Very old people are more likely to die comfortably if they die in a care home or at home, compared with dying in a hospital, suggests a new study from the University of Cambridge. Yet while the overwhelming majority of very old people reported symptoms at the end of life such as distress, pain and depression, the study found that these were not always treated effectively. (2017-10-03)

New framework for multimorbidity care identifies changes and gaps
Researchers have developed a new framework for reporting and designing models of care for multimorbidity. (2017-11-20)

Align funding with innovations in health care to improve patient outcomes
To encourage innovation in health care, governments need to move away from current siloed funding to funding that encourages collaboration among providers in managing patients who need care in a variety of settings, argue the authors of an analysis in CMAJ. (2018-08-13)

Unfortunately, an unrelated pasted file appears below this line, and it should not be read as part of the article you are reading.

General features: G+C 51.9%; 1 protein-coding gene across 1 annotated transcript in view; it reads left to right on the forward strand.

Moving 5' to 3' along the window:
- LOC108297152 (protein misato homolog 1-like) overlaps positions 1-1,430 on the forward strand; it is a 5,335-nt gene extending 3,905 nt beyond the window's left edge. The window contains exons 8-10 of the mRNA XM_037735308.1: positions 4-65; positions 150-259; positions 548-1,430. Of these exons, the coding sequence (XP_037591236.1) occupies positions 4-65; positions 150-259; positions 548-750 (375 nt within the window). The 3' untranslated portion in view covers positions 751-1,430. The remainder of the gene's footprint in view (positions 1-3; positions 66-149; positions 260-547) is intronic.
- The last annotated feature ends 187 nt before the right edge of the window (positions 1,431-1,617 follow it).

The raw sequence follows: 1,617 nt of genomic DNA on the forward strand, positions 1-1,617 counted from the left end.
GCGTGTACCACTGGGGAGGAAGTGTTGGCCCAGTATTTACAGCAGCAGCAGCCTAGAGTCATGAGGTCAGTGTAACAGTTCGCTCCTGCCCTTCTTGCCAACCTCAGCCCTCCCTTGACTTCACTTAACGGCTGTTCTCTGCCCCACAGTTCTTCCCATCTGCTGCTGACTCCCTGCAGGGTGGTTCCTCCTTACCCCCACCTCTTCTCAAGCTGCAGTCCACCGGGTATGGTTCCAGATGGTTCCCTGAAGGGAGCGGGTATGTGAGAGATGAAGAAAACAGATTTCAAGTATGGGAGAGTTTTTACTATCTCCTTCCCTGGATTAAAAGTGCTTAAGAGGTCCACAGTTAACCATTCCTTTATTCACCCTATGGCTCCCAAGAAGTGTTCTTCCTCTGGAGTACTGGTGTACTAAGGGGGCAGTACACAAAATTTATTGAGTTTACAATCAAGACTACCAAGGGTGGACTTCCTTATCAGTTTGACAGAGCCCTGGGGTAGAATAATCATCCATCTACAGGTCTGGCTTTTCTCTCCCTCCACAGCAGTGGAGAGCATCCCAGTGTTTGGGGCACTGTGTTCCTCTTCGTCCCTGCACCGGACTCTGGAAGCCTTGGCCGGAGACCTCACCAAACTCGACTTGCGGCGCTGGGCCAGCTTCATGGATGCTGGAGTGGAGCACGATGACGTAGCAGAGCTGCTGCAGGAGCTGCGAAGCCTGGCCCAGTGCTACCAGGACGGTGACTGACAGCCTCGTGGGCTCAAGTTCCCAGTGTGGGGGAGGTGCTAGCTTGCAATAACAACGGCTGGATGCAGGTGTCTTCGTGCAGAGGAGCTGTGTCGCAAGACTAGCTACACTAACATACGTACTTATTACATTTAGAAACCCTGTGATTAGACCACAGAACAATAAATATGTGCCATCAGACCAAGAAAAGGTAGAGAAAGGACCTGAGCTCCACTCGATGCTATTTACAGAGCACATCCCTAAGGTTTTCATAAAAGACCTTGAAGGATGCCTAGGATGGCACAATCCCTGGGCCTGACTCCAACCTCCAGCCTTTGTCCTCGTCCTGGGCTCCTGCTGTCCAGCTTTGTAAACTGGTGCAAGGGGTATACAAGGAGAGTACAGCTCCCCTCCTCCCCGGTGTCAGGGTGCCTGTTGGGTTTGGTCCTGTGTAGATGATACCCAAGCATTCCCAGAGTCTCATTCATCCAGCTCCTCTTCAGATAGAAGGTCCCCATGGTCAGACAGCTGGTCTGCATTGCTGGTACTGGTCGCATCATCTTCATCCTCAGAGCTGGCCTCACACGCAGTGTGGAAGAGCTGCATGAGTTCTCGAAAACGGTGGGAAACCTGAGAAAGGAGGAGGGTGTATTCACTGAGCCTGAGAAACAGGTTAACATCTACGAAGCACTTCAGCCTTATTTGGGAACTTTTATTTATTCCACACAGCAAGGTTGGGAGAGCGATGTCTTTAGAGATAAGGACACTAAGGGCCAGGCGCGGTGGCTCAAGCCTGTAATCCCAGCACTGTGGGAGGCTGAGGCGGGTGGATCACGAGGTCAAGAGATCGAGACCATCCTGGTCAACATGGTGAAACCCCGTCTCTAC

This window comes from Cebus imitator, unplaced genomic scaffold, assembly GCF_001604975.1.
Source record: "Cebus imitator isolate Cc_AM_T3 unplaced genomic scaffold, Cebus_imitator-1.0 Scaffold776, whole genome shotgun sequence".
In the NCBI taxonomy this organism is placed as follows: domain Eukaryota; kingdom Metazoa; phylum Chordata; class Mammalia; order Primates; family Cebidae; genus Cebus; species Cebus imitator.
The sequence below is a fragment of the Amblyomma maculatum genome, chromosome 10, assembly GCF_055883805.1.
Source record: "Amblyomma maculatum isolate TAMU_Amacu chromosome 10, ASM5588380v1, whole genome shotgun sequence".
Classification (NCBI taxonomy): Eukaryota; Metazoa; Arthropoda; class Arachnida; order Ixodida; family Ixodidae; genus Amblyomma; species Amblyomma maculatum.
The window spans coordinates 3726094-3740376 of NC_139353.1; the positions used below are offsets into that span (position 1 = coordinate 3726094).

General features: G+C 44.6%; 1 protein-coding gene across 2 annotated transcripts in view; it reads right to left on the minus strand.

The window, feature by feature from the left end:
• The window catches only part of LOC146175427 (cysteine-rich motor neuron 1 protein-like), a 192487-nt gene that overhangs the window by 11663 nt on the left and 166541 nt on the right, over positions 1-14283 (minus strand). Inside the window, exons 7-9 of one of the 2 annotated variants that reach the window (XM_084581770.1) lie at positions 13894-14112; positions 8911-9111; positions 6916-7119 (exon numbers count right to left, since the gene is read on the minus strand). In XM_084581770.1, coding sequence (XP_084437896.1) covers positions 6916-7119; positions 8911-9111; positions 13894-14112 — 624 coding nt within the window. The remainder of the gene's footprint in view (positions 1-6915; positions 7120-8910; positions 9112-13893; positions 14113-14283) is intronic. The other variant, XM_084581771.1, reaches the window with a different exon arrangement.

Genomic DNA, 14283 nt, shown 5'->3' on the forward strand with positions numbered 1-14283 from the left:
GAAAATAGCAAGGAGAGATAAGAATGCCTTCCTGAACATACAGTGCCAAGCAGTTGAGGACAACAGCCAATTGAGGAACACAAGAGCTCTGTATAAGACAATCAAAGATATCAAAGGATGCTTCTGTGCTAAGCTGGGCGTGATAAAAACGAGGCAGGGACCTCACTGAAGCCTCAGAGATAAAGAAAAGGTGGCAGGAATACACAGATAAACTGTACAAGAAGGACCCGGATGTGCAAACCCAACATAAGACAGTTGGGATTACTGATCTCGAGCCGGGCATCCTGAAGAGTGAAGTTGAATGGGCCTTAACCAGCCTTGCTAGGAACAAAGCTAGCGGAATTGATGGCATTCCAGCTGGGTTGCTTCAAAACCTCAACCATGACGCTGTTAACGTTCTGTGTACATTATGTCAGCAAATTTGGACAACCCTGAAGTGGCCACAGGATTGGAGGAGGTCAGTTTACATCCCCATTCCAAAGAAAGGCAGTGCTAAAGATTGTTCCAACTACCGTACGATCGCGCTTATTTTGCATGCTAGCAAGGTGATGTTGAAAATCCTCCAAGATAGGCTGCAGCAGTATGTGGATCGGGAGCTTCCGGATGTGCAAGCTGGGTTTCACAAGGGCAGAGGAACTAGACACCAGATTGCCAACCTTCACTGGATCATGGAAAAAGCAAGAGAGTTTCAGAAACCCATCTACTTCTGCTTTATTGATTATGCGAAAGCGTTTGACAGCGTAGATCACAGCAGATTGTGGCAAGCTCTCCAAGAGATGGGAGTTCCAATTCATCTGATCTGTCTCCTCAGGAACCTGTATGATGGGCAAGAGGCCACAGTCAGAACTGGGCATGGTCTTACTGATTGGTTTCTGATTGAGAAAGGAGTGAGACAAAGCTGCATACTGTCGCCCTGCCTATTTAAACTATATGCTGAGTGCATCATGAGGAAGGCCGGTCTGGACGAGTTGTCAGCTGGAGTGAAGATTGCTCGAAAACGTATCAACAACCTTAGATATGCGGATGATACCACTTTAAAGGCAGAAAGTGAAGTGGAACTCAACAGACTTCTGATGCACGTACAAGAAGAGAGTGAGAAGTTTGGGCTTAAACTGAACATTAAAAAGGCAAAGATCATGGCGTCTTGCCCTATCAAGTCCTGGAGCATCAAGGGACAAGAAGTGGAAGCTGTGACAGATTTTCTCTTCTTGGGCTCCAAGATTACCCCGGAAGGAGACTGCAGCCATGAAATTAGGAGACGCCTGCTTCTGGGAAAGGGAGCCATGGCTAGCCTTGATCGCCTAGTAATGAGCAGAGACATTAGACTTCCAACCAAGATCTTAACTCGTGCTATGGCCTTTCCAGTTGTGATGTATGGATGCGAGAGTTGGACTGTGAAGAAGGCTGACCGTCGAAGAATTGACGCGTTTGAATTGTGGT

Patients with depression and advanced cancer survive longer with palliative care intervention
A new Dartmouth-led study finds that patients with depression and advanced cancer live longer when exposed to palliative care interventions designed to improve quality of life. (2017-11-10)

Cancer patients given fluids live longer
Dying cancer patients given fluids will generally live longer, a new study led by researchers from Royal Surrey County Hospital NHS Foundation Trust and the University of Surrey has found. (2018-01-10)

Patients in primary care networks had fewer visits to ED, shorter stays
Patients receiving care from physicians in primary care networks were less likely to visit emergency departments, according to a new study in CMAJ (Canadian Medical Association Journal). (2018-03-12)

For leukemia patients, transfusion needs may delay hospice care
Researchers report that thousands of leukemia patients who received frequent transfusions had very short stays in hospice at the end of life, suggesting that transfusion dependence presents a barrier to making meaningful use of palliative care. (2017-12-09)

Caring, accountability, and continuity: What patients and caregivers want during hospital care trans